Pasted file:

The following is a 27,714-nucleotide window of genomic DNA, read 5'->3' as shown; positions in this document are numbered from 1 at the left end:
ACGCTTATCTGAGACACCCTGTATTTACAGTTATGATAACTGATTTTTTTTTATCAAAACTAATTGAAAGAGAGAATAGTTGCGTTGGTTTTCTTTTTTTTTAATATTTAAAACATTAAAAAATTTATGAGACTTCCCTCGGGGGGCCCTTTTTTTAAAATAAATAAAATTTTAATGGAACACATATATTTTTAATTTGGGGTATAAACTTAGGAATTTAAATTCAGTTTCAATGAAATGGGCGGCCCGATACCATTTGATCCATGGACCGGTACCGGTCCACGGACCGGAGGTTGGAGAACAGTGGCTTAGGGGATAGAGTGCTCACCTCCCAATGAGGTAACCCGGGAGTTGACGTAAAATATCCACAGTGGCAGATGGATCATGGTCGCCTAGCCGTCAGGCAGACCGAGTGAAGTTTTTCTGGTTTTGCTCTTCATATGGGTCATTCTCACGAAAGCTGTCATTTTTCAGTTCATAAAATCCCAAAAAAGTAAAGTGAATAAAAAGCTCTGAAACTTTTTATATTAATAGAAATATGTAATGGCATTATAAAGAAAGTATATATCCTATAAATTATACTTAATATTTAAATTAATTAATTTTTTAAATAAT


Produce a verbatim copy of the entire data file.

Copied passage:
The following is a 27,714-nucleotide window of genomic DNA, read 5'->3' as shown; positions in this document are numbered from 1 at the left end:
ACGCTTATCTGAGACACCCTGTATTTACAGTTATGATAACTGATTTTTTTTTATCAAAACTAATTGAAAGAGAGAATAGTTGCGTTGGTTTTCTTTTTTTTTAATATTTAAAACATTAAAAAATTTATGAGACTTCCCTCGGGGGGCCCTTTTTTTAAAATAAATAAAATTTTAATGGAACACATATATTTTTAATTTGGGGTATAAACTTAGGAATTTAAATTCAGTTTCAATGAAATGGGCGGCCCGATACCATTTGATCCATGGACCGGTACCGGTCCACGGACCGGAGGTTGGAGAACAGTGGCTTAGGGGATAGAGTGCTCACCTCCCAATGAGGTAACCCGGGAGTTGACGTAAAATATCCACAGTGGCAGATGGATCATGGTCGCCTAGCCGTCAGGCAGACCGAGTGAAGTTTTTCTGGTTTTGCTCTTCATATGGGTCATTCTCACGAAAGCTGTCATTTTTCAGTTCATAAAATCCCAAAAAAGTAAAGTGAATAAAAAGCTCTGAAACTTTTTATATTAATAGAAATATGTAATGGCATTATAAAGAAAGTATATATCCTATAAATTATACTTAATATTTAAATTAATTAATTTTTTAAATAAT